Sometimes, the most lovely things happen at the most unexpected times.
But it pays to recognise them.
When loveliness seems distant, it doesn’t do to be sniffy about it when it appears.
I woke yesterday with a shadow and no amount of medication could remedy it: a migraine was settling.
And the afternoon was to be hectic. Big Al’s family were coming over for a walk round the forest. Ordinarily a complete pleasure, it seemed there would be not even a second to slow, and switch off the lights, and lie down somewhere dark.
Phil was not coming. “But I want you to take a picture of something for me,” he said.
“I was walking round the ramparts of the fort this morning with Macaulay and I came upon these two beautiful flowers, right there at this time of year, in full bloom. Can you take your camera up and see if you could take a picture?”
I slung my camera bag over my shoulder; we wellied up, six of us, and headed out with a couple of dogs straining at the leash.
It soon became apparent that inspection of the rampart flowers was an impossibility. For Big Al takes one look at those steep ramparts and instantly feels he must investigate, On a walk not so long ago, everyone suddenly looked round for Al, to find he had followed Felix onto the lower tier, way down towards the forest floor and an unsettlingly long way from us.
So these days we travel up one of the main entrances and across the flat table top, which was once a thriving iron age settlement, but now stands open to the sky like something out of a Tolkien novel. The path traverses the centre of a tabletop shaped like an oak leaf, and ends with a gateway which takes Al away from those siren ramparts and into the forest proper.
There was no rain: it was clear, and even sunny. The puddles reflected the sky all the way along the path. Maddie and the eldest princess were deep in conference, and the second princess walked with us while Al gambolled about investigating, well, everything. His special thing today was how sticks and trees associated with puddles: he threw a few in, took a few out, and examined huge immoveable logs which had been hauled for whatever reason by whoever it may have been into forest puddles.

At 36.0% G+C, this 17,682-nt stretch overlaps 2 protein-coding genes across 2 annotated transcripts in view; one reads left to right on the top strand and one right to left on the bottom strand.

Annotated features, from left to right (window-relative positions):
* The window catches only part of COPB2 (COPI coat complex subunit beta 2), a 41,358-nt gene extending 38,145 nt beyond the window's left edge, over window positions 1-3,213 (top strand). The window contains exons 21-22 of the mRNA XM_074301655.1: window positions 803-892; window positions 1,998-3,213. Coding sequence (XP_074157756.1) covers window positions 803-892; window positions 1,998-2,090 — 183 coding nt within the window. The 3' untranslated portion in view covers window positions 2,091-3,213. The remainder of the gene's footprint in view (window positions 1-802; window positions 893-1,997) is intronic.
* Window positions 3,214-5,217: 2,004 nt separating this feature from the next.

It was a lovely afternoon and we returned home happy, but without intelligence of those extraordinary flowers.
Today once again, the air was clear, and I tramped the forest. As dusk drew in, I took him onto the ramparts, towering high above the forest. Two deer thought seriously about avoiding me but could not quite muster the urgency. We stood and looked at each other for a while. I find them therapeutic.
And then I saw them. The flower. And I recognised them immediately.
They were cabbages. Ornamental cabbages, granted, but humble cabbages all the same, gazing with blousy purple-and-green coquettishness towards a dwindling December light.
Some bird must have dropped seeds the year before, there on the ramparts. And they grew to be perfect little Sybil Fawltys up there amongst the heather and gorse. All frills, little style, they spread colour which in the depths of our darkest days are little short of miraculous.
Sod taste: these are the right thing at the right time. You can keep your amaryllis and winter lilies: give me the humble cabbage. These two sat there, a happy accident, and I will wager they charm every passer-by.
“Those flowers, Phil?” I said to him when I let the dog back into the house. “They were cabbages!”
Cabbages they may be but to us, they would always be beautiful, exotic flowers.
25 thoughts on “Cabbages and Kings”
As soon as I saw ‘migraine’ my empathy kicked in. Amazing photos and amazing you!
Thanks, Julie 🙂 A forest walk is a good way to offset a migraine.
Beautiful shots of the woods.It’s so hard translating the experienced atmosphere into images – you’ve done well.
Thank you Roger – high praise from you. They are rather beautiful woods, though….
Lovely photos, Kate – the light is quite unusual.
It’s our ‘farthest from the sun’ light, BB. We are at full tilt away, and it’s a strange time. Have you ever seen Sleepy Hollow? The light there feels like home in Winter.